Never had I seen him so angry as when he'd snatched the small picture from me.

"That was a woman I once knew," he told me. "She was worthless — wicked! She is nothing to you and you are not to go snooping among my things!"

His unfamiliar anger frightened me, but it also raised a response of indignation and I stood up to him.

"She's my mother, isn't she?" I cried. "Oh, why won't you tell me about her? I want to know!"

He set the picture aside and held me so tightly by the shoulders that his hands hurt me. "You look like her, Amanda, and that's something I can do nothing about. But you're not going to be like her if I can help it. Not ever!"

His hurting hands raised my own anger and I sobbed with rage. "I will be like her! I will be like her if I want to!"

He shook me then until the angry sobs choked in my throat and I looked at him with terrified eyes. When he saw how he had frightened me, he turned away, and I will never forget the strange words he muttered: "That dwarf! That damnable dwarf!"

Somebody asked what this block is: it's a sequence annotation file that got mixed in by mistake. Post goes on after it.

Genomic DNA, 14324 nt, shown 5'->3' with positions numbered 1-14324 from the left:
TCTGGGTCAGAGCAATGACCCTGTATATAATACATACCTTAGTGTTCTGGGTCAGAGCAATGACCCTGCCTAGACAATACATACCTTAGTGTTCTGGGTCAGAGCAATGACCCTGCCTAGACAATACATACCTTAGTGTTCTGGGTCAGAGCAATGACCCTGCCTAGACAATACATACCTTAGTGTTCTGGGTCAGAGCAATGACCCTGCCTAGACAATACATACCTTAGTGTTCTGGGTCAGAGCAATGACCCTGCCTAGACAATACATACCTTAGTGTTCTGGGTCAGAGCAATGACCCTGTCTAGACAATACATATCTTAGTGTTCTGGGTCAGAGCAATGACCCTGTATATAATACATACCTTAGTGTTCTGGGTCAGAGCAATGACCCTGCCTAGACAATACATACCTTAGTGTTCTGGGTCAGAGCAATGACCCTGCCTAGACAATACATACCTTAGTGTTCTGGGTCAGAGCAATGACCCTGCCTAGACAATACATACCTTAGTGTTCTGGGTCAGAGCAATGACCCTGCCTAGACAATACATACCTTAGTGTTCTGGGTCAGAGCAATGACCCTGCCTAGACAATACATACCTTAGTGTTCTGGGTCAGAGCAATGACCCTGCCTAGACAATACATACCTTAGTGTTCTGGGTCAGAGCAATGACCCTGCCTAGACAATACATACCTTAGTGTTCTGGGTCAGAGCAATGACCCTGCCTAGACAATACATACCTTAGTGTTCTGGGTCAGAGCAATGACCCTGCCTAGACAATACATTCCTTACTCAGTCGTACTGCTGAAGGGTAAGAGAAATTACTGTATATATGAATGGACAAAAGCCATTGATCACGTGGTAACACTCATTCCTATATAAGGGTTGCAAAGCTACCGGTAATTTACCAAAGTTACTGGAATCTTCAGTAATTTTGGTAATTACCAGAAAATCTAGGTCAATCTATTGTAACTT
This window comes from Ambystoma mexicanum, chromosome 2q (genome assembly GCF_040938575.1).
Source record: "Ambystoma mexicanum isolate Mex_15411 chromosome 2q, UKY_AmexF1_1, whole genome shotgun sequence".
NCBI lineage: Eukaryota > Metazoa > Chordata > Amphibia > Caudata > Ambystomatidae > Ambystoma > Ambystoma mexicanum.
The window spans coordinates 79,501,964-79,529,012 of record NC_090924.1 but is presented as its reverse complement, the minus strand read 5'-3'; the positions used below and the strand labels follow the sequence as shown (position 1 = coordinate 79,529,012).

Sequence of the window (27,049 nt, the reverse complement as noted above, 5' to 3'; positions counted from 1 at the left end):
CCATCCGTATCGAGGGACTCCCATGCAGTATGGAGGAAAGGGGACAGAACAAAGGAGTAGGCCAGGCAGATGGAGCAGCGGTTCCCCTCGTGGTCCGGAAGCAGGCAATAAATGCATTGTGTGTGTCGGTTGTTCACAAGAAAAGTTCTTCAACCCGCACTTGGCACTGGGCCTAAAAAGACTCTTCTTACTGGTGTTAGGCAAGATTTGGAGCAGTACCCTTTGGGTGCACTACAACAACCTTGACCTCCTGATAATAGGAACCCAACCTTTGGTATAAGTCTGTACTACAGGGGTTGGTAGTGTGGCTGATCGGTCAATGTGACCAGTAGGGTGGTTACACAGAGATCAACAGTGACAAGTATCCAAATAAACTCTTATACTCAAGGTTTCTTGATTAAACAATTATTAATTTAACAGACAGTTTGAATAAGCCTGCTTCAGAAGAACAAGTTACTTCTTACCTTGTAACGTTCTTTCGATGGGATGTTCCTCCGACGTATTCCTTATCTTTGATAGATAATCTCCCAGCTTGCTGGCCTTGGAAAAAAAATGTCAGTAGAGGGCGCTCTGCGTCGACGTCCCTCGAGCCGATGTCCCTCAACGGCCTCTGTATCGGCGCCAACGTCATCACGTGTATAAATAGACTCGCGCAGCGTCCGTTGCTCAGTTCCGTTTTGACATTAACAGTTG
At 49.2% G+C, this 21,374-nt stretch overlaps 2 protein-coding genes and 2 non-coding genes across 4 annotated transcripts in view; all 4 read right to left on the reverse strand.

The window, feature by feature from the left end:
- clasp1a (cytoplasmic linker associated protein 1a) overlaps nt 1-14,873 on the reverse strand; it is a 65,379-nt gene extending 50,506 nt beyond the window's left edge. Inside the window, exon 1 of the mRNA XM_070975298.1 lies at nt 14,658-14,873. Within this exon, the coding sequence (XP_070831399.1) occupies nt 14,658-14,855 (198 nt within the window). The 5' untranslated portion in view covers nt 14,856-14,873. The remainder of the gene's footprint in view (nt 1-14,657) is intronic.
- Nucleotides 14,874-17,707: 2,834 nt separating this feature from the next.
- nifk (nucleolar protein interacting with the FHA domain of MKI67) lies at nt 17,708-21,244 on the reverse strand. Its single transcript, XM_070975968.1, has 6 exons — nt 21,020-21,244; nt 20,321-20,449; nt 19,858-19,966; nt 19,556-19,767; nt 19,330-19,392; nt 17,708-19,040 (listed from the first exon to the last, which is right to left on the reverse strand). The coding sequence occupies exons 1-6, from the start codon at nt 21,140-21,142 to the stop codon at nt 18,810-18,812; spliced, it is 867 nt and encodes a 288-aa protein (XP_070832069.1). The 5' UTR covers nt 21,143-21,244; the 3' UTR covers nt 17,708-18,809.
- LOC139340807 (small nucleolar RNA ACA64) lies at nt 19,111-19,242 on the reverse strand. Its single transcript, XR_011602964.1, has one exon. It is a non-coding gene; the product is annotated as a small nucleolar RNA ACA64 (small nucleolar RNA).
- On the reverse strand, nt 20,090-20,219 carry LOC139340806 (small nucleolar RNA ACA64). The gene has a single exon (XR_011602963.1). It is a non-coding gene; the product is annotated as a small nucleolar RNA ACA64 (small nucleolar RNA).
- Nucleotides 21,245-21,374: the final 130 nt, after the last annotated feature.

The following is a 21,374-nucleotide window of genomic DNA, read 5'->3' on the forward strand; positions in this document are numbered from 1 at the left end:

The words had no meaning for me then, but I'd known better than to ask questions.

Anger had spent itself in both of us. We drew apart and for a few days we watched one another uncomfortably, until the soreness and the astonishment faded and we could once more turn to each other lovingly.

The miniature vanished and I never saw it again until I had come upon it recently among my father's things. He had called her wicked, but once he must have loved her, and he had never brought himself to destroy the portrait.

Always after that outburst of temper between us he had watched me warily, as if waiting for something to surface. But we'd never raged at each other again, and he went out of his way to be gentle with me. Now I reached across the table to pick up the round, framed miniature. She had been very young, hardly more than a girl, when this was painted. Doroteo, her name had been. I had only to hold the miniature up beside my own face in a mirror to see the resemblance. Not that I was any duplicate of the girl in the painting, for she was a beauty, with dark eyes, a great deal of thick black hair, and a smiling, sensitive mouth. I had the same black hair, and I wore it long in a heavy coil at the back of my head — in secret imitation of the portrait. I had the same eyes, the same sun-tinted skin, but my mouth was wide and my chin less rounded. I was no beauty.

Her face did not seem to me a wicked one. Spirited, yes, with a laughing mischief in the eyes — but not dangerous. I couldn't see her that way. I was spirited too, with a temper that was sometimes hard to control, and a determination that wanted its own way. But these things didn't make me wicked, though I suspected that they came from her.